Bregman is as forthcoming with his hitting mechanics, approach, and mental cues as any big leaguer out there. Here is what he had to say about his swing this year. This was a Zoom press conference with the media following the Astros game on September 25th against the Rangers.

Bregman says he wants to hit balls in the air to the pull side and on a line to the opposite field, but in reality, he was hitting flares to the opposite field and hitting them on the ground to the pull side.

The data mostly backs up that claim. In 2019, on balls hit to the pull side, Bregman had an average exit velocity of 90.7 MPH at an average launch angle of 16°, a 40% Hard Hit %, and a 16% HR%. Since Bregman has elite bat-to-ball skills, most of those metrics didn't change. In 2020, his average exit velocity was 90.6, essentially the same as 2019. His Hard Hit % was 42%, a touch better than in 2019. However, his average launch angle dipped from 16° to 11°, which contributed to his HR% dropping all the way to 9%. Bregman hit 47% of his pull side swings on the ground. In 2019, that number was 40%. He absolutely had less production to the pull side in 2020.

The data gets a little hazier going the opposite way when comparing 2019 to 2020, as Bregman actually performed slightly better to the opposite field in 2020 than 2019, but he also only had 20 batted balls to the opposite field all season. Considering the small sample size, it isn't worth diving too deep into the data.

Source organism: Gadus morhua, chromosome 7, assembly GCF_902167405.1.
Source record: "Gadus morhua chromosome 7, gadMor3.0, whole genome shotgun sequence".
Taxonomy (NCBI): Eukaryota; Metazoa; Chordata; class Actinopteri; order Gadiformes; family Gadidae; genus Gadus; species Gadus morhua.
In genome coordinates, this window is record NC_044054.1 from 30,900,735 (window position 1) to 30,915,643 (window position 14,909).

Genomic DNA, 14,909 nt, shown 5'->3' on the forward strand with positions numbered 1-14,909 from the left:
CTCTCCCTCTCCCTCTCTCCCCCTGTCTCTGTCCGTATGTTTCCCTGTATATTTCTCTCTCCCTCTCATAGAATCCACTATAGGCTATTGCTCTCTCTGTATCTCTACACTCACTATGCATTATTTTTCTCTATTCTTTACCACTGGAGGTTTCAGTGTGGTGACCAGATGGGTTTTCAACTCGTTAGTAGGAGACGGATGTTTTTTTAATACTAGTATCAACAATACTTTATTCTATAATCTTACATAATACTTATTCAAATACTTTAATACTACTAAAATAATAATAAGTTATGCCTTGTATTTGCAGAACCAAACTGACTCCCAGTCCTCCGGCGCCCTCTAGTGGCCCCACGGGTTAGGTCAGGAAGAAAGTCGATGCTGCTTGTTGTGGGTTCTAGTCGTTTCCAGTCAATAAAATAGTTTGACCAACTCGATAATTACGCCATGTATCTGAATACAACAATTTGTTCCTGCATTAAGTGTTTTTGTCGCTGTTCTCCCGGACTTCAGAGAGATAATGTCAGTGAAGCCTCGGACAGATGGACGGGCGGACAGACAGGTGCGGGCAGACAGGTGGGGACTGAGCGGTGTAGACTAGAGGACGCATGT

He's right that most of the balls he hit that way were flares. He had an average exit velocity of 83.4 MPH with an average launch angle of 32°, but that's about the same as what he did in 2019. A lot of the statistical drop off comes from balls that were backspun rockets to the pull side in 2019 becoming top spinners or roll overs in 2020.

Bregman also performed horribly against breaking balls in 2020. He batted .150 with a .250 SLG against them in 2020. He had an 84 MPH Average Exit Velocity against them and whiffed 26.5% of the time against them.

It was a far cry from 2019, when he hit .265 with a .588 SLG, 87 MPH average exit velo, and whiffed 18% of the time.

Those numbers lend credence to his statement on his mechanics. It's tough for a hitter to have adjustability against breaking balls if he's blowing out his front side and pulling off of the baseball.

Bregman will spend the offseason working on these mechanical fixes and getting back to the hitter he used to be. If he's consistently hitting the ball in the air to the pull side next year, and he's performing better against breaking balls, then he should be right back in the mix for AL MVP.